Adventist Record is the official news and lifestyle magazine for the South Pacific Division of the Seventh-day Adventist Church. Here you will find information on Adventist faith, health, community and culture.
Success is a subjective word. For some, success equals fame or fortune. The perfect job. A happy family. Good health. For many, success is a combination of these factors.
Like everyone, I have my own set of goals—measures I use to determine whether or not I have achieved “success”. I want to thrive in my work. I’m saving so I can own property. I want my marriage to flourish.
My idea of success is probably shared by many people who live in developed countries such as Australia and New Zealand. But what do people who live in developing countries think success is?
I recently travelled to Timor Leste to visit an ADRA Australia project. It was there that I met Maria, who helped me reconsider my definition of success.
From a rural village, Maria has lived in poverty her whole life. Decades ago, Maria lost her right leg. Severely infected from a wound she received while fleeing her village during the war, Maria was forced to choose between losing her leg or her life.
Losing a limb is a traumatic experience for anyone, but for a subsistence farmer living in poverty, losing a leg is devastating. Maria told me that it was very difficult for her to earn money because of her disability.
". . . compassion towards others is a measure of true success."
Maria’s challenges didn’t stop there. Water was over a half-hour walk away. Imagine walking that distance with just one leg several times a day! And despite toiling under the sun, the produce that she harvested from her home garden was never enough.
Her family would often go hungry, they rarely had any crops left to sell, and, at times, they couldn’t afford to send the children to school.
When you struggle to meet basic needs like Maria did, survival is the only measure of success.
But Maria, like other mothers in Timor Leste, didn’t want to just survive. She wanted to help her children to rise out of poverty. She wanted her family to thrive.
So, when an ADRA project began in her village, Maria was eager to participate. With ADRA’s help, Maria’s community got clean water. And, thanks to the seeds and agricultural training she received from ADRA, Maria more than doubled her yield.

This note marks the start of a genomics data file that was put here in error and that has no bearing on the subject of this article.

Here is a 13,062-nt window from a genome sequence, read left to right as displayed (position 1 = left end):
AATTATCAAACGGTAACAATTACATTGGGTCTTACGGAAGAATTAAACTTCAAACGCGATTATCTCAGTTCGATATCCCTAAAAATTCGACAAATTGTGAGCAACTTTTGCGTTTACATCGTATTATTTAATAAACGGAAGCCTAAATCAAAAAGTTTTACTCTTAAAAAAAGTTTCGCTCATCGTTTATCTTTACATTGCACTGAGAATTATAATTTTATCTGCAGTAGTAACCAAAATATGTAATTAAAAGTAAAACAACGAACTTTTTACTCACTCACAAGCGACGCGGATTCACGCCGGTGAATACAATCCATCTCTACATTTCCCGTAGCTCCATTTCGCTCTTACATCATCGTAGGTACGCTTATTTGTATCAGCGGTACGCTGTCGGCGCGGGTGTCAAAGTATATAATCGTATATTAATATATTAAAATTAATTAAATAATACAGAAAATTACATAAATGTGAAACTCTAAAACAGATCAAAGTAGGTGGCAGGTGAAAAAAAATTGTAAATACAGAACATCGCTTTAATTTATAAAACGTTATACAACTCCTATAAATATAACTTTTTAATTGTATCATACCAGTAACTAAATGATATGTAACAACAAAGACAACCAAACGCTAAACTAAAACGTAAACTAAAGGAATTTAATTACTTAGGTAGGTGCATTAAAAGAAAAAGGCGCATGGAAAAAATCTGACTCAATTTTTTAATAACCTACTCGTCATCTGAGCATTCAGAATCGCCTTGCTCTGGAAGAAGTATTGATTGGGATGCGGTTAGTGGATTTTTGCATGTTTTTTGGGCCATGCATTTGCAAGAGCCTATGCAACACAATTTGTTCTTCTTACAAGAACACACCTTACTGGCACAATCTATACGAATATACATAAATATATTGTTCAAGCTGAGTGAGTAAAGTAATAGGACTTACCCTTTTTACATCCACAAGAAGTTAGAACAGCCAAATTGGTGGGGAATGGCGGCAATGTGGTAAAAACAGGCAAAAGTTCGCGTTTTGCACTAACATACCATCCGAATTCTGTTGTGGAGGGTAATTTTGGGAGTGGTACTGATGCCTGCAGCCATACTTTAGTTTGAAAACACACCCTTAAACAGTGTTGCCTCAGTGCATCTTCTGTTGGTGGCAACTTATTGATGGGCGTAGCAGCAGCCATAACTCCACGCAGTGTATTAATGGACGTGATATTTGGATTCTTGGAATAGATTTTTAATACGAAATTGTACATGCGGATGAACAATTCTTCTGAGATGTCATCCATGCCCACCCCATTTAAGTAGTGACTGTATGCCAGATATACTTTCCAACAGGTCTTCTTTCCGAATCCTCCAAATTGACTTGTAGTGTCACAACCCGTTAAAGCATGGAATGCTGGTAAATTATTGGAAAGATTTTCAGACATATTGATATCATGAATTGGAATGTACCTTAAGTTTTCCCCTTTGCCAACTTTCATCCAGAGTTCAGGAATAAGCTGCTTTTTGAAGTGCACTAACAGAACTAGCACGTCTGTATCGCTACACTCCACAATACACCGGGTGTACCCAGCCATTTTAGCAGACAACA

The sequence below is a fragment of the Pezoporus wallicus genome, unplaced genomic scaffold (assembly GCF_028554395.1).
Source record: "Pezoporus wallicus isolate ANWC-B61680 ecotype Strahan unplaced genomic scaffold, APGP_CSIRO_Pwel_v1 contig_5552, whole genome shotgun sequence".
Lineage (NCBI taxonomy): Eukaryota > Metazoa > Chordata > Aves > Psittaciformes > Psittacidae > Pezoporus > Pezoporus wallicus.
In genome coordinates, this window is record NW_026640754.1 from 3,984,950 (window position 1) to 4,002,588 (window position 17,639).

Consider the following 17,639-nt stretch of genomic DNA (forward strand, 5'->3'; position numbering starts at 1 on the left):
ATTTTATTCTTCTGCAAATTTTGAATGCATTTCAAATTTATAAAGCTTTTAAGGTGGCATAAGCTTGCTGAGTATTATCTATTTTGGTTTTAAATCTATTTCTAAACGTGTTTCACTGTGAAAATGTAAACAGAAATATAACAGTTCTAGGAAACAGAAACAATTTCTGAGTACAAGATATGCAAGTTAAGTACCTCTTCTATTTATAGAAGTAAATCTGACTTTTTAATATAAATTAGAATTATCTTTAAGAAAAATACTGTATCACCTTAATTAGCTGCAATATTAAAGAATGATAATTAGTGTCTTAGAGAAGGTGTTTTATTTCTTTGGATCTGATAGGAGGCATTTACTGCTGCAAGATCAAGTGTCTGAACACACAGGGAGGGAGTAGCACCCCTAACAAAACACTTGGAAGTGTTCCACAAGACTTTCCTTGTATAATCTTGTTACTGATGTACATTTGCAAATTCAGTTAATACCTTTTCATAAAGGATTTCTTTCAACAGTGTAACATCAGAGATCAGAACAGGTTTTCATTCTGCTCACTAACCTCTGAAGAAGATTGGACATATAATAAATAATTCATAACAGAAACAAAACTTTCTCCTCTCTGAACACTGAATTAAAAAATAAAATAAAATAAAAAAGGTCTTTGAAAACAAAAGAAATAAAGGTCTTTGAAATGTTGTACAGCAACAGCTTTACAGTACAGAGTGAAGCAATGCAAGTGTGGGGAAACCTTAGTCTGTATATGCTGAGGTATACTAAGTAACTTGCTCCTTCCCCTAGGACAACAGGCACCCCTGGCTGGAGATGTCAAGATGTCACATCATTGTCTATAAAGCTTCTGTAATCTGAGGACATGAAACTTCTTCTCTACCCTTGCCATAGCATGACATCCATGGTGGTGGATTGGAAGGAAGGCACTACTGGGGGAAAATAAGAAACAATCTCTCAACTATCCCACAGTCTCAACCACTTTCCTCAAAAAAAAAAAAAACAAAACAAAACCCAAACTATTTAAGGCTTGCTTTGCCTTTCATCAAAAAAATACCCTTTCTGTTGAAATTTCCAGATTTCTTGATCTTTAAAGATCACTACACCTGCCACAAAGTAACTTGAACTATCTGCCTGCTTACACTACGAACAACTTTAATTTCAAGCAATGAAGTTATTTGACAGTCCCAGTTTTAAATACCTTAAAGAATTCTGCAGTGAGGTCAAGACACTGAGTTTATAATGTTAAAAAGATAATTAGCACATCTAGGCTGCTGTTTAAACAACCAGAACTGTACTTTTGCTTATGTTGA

Life is very different now for Maria’s family.
My job at ADRA is to write—to tell the stories of the people whose lives have been changed by the generosity of ADRA donors. Usually, I receive these stories via email. It’s one thing to hear about ADRA projects but an entirely different thing to meet people like Maria whose lives are transformed for the better.
Maria’s story of struggle and resilience is a shared experience amongst Timorese. Coming from a place of privilege in Australia, it is difficult to fathom that another woman, living just an hour away by plane, can face such difficulties.
We know that no country is exempt from poverty. Jesus told us that the poor would always be with us, but the Bible also instructs that we are to care for those less fortunate than us. Luke 3:11 says, “Anyone who has two shirts should share with the one who has none, and anyone who has food should do the same.”
God isn’t asking us to give up our basic needs to meet someone else’s. Rather, He is asking us to share our abundance—our success; His blessings—with those less fortunate.
I was privileged to meet Maria—a resilient, hardworking and resourceful woman. She taught me that compassion towards others is a measure of true success because, as people receive a hand up, they can indeed turn survival into a future free from poverty and filled with hope.
To read Maria’s full story, visit adra.org.au/marias-story. ADRA works to serve people so that all may live as God intended—free from poverty and disadvantage. Your gift this end-of-financial-year can provide mothers like Maria with the skills and resources to succeed: to earn a living, to send their children to school and to break the cycle of poverty. To donate visit adra.org.au/transform.
Ashley Stanton is Media and Communications coordinator for ADRA Australia.
Five hundred and forty-seven students of Epauto Adventist Senior Secondary School with their teachers are reaching out to their parents and the wider communities in Port Vila, Vanuatu.
The whole school has been divided into 14 groups, with each group allocated to visit an Adventist church in Port Vila and take charge of Sabbath services.
“Leading in the church’s services will build student confidence while at the same time, providing an opportunity for the school to inform parents of what it is doing, and in a way re-enforcing the idea that Epauto is a district school for all Efate,” said principal Willie Luen.